I’m thinking that maybe I should start using a brick. An actual, every-day brick. But only if it runs on Android OS. Apparently, the connection between our cell phone towers and our phones isn’t encrypted, with no imminent plans to encrypt in the future. On that topic, Facebook says Jeff Bezos got his personal messages exfiltrated because he was using an iPhone, and Telegram says it was because he was using a Facebook product. Interestingly, they both might have a good point as government phone hackers are now saying Android is putting up a fight in the “don’t decrypt me” category, while iPhones (all of them) have fallen prey to industry hacking devices. So, until some things get sorted out, I may opt for a VPN protected carrier pigeon.
Someone failed Jeff Bezos’ iPhone. Telegram says it’s WhatsApp.
Let’s point some fingers. Telegram founder Pavel Durov points out that if Jeff Bezos had only been using his encrypted platform, Jeff Bezos’ personal information would still be safe.
Facebook says that it was Apple’s OS that let him down, not brainchild WhatsApp.
Either way, if any of us want to avoid a similarly uncomfortable fate, maybe we should investigate what we know.
I’m right. So what?
In a straight-between-the-eyes answer to the question of his bias, Durov replies, “Of course I consider Telegram Secret Chats to be significantly more secure than any competing means of communication – why else would I be developing and using Telegram?”
Things might have been different a year ago. “A year ago we couldn’t get into iPhones, but we could get into all the Androids. Now we can’t get into a lot of the Androids,” revealed Detective Rex Kiser, who conducts digital forensic examinations for the Fort Worth Police Department, in a comment to Vice.
Times have changed, and as the battle to secure the encryption front faces increasing pressure from both sides, it seems Android has held the line—even improved it.
Take results from one frequently used hacking tool, for example. Cellebrite, a contractor popular with government agencies, has a device designed to break the unbreakable. This would allow access into a users’ private files for the purpose of providing implicating evidence in criminal trials.
It can crack all iPhones up to iPhone X. However, when up against Android devices, it has a harder time swiping data (GPS, social media, browsing) from phones like the Samsung Galaxy S9, the Google Pixel 2 and Huawei P20 Pro - from which it literally got nothing.
However, government agencies can still use other means to crack stubborn tech—just not the Cellebrite tool. There are agencies, notably the Remote Operations Unit, which upon consideration by the Inspector General of the Justice Department, could have been consulted by the FBI in wake of the 2015 San Bernardino shootings. In the report, it is suggested that the FBI “could have done more” to crack the phone via available internal means before going to Apple. The process is more “labor intensive and takes more time and resources,” but ultimately, can be done.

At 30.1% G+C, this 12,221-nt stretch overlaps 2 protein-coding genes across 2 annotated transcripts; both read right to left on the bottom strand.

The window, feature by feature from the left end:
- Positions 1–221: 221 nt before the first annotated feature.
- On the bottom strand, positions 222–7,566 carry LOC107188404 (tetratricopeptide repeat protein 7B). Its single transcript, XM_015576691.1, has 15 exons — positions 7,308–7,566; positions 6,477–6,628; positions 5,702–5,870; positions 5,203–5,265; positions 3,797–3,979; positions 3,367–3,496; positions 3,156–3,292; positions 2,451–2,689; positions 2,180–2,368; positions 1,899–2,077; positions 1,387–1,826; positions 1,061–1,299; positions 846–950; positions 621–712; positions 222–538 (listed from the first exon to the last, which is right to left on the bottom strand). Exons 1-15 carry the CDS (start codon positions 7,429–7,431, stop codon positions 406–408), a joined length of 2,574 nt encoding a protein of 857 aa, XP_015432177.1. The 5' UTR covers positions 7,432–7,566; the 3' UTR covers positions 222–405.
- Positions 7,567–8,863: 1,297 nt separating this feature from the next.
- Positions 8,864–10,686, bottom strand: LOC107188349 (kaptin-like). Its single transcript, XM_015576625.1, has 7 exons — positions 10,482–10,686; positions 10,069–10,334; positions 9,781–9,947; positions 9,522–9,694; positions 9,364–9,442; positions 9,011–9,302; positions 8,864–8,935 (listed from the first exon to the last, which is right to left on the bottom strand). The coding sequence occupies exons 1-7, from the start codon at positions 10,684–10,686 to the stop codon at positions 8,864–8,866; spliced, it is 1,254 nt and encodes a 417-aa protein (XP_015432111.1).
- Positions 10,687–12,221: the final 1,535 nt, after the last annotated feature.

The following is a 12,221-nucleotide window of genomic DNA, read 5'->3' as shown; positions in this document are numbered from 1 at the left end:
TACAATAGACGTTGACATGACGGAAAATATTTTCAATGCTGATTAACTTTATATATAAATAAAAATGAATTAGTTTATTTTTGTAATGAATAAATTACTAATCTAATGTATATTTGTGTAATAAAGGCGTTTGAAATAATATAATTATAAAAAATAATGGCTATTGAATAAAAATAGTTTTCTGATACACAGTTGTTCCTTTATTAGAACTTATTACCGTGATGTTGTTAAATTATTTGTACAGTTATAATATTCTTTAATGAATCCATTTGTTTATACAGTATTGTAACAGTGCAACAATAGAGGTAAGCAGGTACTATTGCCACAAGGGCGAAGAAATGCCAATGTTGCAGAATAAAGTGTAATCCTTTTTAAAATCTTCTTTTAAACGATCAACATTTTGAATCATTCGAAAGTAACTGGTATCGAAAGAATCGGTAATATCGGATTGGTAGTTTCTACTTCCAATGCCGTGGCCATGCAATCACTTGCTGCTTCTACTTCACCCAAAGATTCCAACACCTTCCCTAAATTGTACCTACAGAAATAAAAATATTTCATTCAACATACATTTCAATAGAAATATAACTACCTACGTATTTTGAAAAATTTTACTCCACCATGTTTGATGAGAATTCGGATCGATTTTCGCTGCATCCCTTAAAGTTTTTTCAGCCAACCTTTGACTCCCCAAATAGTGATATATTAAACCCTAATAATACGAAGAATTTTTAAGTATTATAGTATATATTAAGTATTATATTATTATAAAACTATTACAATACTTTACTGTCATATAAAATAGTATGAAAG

In a very real way, this is a case study of what could happen if backdoors really were implemented. In some cases, they might have already been. The vulnerability cuts across phones, operating systems and hardware security right to the code. The same backdoors that gather data on criminals and pedophiles gather data on you, me and Jeff Bezos.
Should we start making things safer? That seems to be a question we’re asking ourselves as we catch our breath in the wake of breakneck technological advancements like the internet and 5G.
The answer these days, seems to be—yes. We might wonder why we didn’t make them “safe” to begin with, but the dot com era was a forgivable utopia of idealists.
However, safety now has to compete with legacy technologies and industries that (literally) aren’t built for it. Take, for example, cell towers. Your phone connects with the nearest cell tower available. No authentication, no credentialing required. Some of the older phones couldn’t handle that anyway. Only, in that ease lies the vulnerability to stingray attacks. These are false base camps broadcasting the same “system information messages” as real cell phone towers and passing off as the real thing. And your mobile device can’t tell the difference.
Cue Yomna Nasser, research engineer, and her talk at the USENIX Enigma security conference on Monday. She believes there is a way to provide encryption for pre-authentication messages (or those pings from the cell phone tower to your phone), and her full plan is laid here.
It works similarly to HTTPS encryption and would require phones to check the cell tower’s digital certificate prior to connecting. Just like online. With the push of the last decade to “encrypt the internet,” this seems like a logical next move.
HTTPS similarities aside, there are just a few barriers:
Researcher Roger Piqueras Jover from Bloomberg LP agrees a fix is overdue - "It’s been many, many years, even decades, and we still have the same problems.” However, while awareness might be rising and there may be concessions for safety in the 5G standard, until “option” is no longer part of adoption, implementation might be a long time coming.
As Jover points out, “It’s complicated—the way cellular networks are designed is based on standards developed by industry players with maybe non-aligning incentives."
While we fight the fight to protect our privacy online, low-tech hackers might be peering into other parts of our personal lives by just sneaking into our phones. The backdoor debate is far from the only front in the encryption fight. It seems until the pain of compromise by Stingray attack finally hits mobile network providers (or until ink is put to paper) those ideas might be just like our unencrypted data – floating uncomfortably out in the ether.
Make sure you know the basics of symmetric encryption. Our Chalk Talk video gives a refresher course.